Gold Against the Soul got mixed reviews but the band soldiered on. It was clear some of the momentum was lost and they’d lost some of their fan base. It didn’t help that the pressure from the record label had been ratcheted up for the Manics to produce a hit album.

In 1994, as the band reconvened to discuss their make or break third album. It was clear things were changing. The band eschewed the labels suggestion of a posh recording studio in Barbados. They wanted to avoid the trappings of “rock stardom” and retired to a tiny dingy studio in Wales to begin recording. For inspiration, the Manics returned to listening to bands that had influenced them the most like Magazine, Gang of Four and Wire.

Not helping matters was the fact that Edwards, who had a history of depression, alcohol abuse and self-harm, had become more unhinged. While brilliant, the lyrics he brought to the recording sessions were really the journal of one mans psychological disintegration. The band admits that about 70–75% of the albums lyrics were written by Richey Edwards.

When the band finished recording, it was evident that Edwards needed help. In July of 1994 Edwards was admitted to a psychiatric facility in Cardiff to help treat him for anorexia. During the summer Bradfield, Wire and Moore toured as a three-piece, playing a few festivals that summer, to pay for Edwards treatment. By the time the album was released in late August of 1994, Edwards had been admitted to The Priory, a mental health hospital in London.

Even while hospitalized, Edwards was heavily involved in the graphic design and naming of the album.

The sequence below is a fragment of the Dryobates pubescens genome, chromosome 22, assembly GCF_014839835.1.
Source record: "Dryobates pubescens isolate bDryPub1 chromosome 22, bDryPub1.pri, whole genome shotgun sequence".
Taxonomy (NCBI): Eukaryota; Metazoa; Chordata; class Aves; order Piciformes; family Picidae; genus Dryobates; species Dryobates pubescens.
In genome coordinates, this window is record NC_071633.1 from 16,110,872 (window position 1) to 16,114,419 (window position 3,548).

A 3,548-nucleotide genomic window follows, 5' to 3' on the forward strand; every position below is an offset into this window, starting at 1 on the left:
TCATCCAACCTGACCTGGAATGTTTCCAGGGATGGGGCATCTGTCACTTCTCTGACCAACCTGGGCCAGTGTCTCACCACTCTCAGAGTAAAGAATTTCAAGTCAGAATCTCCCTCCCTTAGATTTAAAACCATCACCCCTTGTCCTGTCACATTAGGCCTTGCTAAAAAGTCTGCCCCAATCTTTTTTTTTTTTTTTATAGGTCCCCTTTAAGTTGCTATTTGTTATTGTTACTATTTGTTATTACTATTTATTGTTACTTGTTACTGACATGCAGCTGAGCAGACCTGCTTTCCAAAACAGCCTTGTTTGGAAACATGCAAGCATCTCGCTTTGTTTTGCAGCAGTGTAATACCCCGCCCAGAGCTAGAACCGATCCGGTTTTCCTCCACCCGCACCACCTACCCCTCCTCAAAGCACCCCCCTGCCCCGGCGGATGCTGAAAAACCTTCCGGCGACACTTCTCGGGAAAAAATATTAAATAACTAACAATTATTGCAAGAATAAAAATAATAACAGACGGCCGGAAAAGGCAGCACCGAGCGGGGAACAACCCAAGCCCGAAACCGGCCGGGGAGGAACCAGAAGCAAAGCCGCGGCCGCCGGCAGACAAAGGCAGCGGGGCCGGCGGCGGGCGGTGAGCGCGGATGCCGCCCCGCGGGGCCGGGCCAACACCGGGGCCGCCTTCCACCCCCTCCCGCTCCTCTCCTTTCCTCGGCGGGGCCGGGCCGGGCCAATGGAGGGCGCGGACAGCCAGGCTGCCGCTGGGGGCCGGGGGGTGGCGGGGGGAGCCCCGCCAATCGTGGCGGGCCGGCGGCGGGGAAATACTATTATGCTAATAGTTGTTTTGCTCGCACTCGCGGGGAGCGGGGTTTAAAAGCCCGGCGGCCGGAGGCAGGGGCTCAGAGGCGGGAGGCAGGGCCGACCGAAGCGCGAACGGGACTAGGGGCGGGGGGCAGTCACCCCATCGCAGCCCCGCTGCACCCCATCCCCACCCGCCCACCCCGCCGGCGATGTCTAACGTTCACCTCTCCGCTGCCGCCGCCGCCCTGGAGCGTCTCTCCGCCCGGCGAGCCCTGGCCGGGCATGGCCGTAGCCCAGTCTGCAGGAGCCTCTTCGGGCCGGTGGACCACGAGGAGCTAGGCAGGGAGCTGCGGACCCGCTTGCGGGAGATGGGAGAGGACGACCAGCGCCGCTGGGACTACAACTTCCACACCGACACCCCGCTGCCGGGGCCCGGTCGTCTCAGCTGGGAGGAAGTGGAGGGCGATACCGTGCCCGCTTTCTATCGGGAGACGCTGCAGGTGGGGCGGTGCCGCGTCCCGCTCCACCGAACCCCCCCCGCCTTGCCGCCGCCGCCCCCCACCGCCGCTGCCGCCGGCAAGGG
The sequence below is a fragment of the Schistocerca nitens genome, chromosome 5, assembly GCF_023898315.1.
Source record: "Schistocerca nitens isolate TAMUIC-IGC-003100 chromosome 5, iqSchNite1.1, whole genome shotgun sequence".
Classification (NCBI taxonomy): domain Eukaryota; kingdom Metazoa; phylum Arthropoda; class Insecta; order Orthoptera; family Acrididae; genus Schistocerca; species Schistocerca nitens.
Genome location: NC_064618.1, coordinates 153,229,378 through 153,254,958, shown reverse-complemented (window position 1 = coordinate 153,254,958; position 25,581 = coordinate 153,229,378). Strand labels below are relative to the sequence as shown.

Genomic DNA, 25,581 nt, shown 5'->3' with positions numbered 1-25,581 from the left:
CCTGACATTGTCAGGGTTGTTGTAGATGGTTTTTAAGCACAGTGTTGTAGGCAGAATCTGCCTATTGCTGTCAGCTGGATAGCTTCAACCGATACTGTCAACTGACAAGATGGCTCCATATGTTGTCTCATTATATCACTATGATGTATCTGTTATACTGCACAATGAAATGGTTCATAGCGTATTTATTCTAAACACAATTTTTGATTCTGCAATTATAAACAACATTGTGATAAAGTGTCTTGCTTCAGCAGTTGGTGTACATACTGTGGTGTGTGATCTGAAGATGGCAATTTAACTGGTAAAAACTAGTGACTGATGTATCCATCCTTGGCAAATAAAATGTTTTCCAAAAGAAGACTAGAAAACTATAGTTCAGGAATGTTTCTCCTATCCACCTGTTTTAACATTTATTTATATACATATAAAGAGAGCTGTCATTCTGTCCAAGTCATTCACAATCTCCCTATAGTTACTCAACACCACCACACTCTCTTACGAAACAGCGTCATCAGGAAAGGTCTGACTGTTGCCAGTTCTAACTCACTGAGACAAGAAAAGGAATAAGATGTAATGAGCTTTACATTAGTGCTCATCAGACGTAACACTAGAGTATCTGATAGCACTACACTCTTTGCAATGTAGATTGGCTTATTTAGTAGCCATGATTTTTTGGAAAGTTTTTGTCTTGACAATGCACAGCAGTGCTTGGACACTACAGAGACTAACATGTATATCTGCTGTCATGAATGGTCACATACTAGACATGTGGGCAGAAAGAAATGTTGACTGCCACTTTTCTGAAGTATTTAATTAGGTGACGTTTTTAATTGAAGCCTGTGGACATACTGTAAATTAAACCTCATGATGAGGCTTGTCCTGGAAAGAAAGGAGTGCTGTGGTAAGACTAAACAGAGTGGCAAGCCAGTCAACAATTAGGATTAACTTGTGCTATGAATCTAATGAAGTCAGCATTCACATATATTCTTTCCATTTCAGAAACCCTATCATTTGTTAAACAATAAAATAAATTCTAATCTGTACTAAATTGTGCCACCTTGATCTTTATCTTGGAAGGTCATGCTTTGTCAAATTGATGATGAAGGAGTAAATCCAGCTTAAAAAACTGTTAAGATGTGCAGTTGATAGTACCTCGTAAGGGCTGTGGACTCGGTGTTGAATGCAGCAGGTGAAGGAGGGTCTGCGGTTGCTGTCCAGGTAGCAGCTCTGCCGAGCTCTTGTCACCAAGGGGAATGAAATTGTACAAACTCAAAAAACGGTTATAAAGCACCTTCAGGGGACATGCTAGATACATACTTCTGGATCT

This third Manic Street Preachers album, boldly named The Holy Bible, is a clear demarcation point for the band.

More than the previous two albums, The Holy Bible’s sound is more focused, urgent and consistent. It’s a punishing assault on the senses.

Unfortunately, lyrically, it’s also the sound of a man slipping into madness. Some of subjects here are not pleasant. The song “4st 7lb” (for us Americans, 4 stone 7 pounds = +/- 66 pounds) “is the weight below which death is reputed to become medically unavoidable for anorexics and the song is preceded by an audio clip from the 1994 documentary about anorexia Caraline’s Story, “I eat too much to die and not enough to stay alive”.

Some of the other topics include the glorification of serial killers (“Archives of Pain”), prostitution (“Yes”) and the Holocaust (“The Intense Humming of Evil”). The album is a non-stop barrage of words accompanied by an audio assault about awful subjects, it’s amazing that James Dean Bradfield was able to sing at all.

Frankly, The Holy Bible is brilliant.

And what may seem annoying at first, after a couple listen proves to be the thread that pulls, and then holds,the songs together are the audio clips snatched from movies, interviews, etc. These audio clips that precede each song serve as a narrative introduction, providing some context to the song that follows. More crucially, they give the album a sense of continuity and fluidity that might be lost without them.

Some of the audio clips include an interview with transgressive author Hubert Selby Jr., the Nuremberg Trials and a clip from the documentary Hookers, Hustlers, Pimps and their Johns. They add a punch to the tone of The Holy Bible and help elevate it from just another rock album into something different. A great piece of art.